New date rape drug causes concern

Etizolam is not FDA-approved, but can be purchased from overseas

JACKSONVILLE, Fla. - A strong drug is making its way on American soil and raising concerns.

Many are worried it's being abused and has even become the next big date rape drug.

It's called Etizolam -- a sedative that can cause temporary amnesia, and experts said it cannot be detected by most drug tests.

The drug (pictured) has been around in other countries for decades. It's not FDA approved to be made in the U.S., but the Florida Department of Law Enforcement said the state crime lab has found six cases in Florida so far where the drug has been used -- five of those cases have been in the past three months.

Now officials across the country are issuing warnings about Etizolam. Like Xanax or Valium, it can calm nerves and relieve stress.

It's gaining popularity among young people because it's cheap and easy to get.

Tons of overseas websites sell it for just a couple bucks a pill. They'll ship it to the U.S. in just days.

"Studies suggest it's ten times more potent than Valium or Diazepam," pharmacist Gary Roberts said.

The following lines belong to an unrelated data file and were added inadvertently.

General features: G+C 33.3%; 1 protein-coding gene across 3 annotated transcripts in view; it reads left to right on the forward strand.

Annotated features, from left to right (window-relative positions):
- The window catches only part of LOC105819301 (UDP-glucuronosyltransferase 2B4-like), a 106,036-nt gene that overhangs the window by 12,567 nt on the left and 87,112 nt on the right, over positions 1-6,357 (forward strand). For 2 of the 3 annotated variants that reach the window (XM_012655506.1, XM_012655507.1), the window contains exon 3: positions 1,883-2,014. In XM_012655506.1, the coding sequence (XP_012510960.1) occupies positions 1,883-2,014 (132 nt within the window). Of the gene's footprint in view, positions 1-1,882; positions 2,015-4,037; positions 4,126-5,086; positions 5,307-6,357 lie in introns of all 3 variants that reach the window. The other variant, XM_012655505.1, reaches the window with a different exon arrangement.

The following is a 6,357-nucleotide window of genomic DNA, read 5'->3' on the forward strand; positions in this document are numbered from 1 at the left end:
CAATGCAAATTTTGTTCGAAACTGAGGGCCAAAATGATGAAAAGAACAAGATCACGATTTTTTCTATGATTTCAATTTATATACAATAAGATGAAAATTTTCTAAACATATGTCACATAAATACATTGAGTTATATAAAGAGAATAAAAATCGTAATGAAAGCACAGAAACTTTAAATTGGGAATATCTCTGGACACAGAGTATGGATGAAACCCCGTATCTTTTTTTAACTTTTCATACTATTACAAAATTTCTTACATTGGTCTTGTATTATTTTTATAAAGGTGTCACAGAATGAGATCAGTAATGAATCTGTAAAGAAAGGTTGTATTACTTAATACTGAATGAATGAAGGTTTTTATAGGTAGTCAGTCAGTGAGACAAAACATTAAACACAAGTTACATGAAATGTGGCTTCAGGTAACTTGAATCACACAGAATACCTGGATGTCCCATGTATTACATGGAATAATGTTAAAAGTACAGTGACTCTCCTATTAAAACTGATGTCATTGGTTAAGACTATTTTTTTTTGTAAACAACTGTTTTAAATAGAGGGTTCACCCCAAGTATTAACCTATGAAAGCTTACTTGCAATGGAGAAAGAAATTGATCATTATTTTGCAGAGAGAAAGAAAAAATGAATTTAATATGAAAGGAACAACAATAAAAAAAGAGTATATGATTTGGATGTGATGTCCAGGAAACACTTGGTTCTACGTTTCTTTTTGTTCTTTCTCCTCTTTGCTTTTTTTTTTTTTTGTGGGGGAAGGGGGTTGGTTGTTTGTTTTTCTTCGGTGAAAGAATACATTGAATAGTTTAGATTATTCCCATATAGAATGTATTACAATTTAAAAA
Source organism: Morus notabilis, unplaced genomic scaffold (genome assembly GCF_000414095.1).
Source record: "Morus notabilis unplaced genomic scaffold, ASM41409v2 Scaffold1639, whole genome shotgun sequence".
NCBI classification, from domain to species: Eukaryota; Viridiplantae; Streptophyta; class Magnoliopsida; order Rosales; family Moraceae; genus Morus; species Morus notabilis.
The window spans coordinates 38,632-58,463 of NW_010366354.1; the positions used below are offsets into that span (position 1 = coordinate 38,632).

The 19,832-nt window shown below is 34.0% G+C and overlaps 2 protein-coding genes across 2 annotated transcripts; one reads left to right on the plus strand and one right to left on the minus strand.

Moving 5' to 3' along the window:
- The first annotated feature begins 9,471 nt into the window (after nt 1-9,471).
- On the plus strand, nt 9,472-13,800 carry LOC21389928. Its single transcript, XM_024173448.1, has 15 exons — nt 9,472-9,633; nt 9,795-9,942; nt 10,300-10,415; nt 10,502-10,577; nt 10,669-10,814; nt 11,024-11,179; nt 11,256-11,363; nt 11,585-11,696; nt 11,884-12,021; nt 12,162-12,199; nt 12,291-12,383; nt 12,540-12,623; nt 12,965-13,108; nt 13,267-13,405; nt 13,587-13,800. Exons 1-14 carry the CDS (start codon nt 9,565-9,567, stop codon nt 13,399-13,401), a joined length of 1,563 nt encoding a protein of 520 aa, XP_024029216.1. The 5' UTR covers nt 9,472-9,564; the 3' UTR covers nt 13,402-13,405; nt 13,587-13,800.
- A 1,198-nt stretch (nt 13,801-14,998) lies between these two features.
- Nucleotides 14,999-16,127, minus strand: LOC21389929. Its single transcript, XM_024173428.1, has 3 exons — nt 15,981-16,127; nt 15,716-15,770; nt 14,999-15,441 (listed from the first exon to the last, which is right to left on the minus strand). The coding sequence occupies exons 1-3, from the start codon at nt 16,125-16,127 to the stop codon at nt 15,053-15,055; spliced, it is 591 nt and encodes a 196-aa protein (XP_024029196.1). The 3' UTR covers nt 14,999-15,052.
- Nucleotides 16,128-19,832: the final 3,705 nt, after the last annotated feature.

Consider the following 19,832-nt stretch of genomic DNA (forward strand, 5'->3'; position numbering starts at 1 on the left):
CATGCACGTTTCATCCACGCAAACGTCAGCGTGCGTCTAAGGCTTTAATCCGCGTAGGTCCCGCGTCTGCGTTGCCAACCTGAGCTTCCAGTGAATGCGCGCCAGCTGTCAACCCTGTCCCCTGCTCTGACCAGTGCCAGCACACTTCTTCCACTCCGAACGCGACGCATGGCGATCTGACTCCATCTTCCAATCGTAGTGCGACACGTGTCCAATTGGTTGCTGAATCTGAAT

Roberts, of Roberts Southbank Pharmacy, said Etizolam has strong effects on the body.

"The person that's taking it has no recollection," he said.

And even a small amount can cause amnesia.

But what sets it apart from other drugs used for date rape is that this one isn't traceable in most drug tests.

The drug is becoming a big concern at schools across the nation.

Administrators at the University of North Florida said they're not aware of any students using the drugs, and they hope it stays that way.

"We don't want to alarm and scare anybody but just kind of get the word out," said Shelly Purser, UNF director of Health Promotion. "We do a lot of classroom presentations, we go into residence halls, Party Safe 101.

"We're definitely going to look into it a little more."

Students said they're going to be careful.

"We never take drinks from strangers, of course. You kind of just make sure you watch your drink, never just leave it on the table or hand it to someone you don't know," UNF student Shi-Ann Atkins said. "Of course, we watch each other's back. That's what a friend is for."

U.S. customs and postal agents are stopping some shipments of the drug into the country. But right now, there are no real laws against it. Some people are starting to push for stricter federal regulations. 

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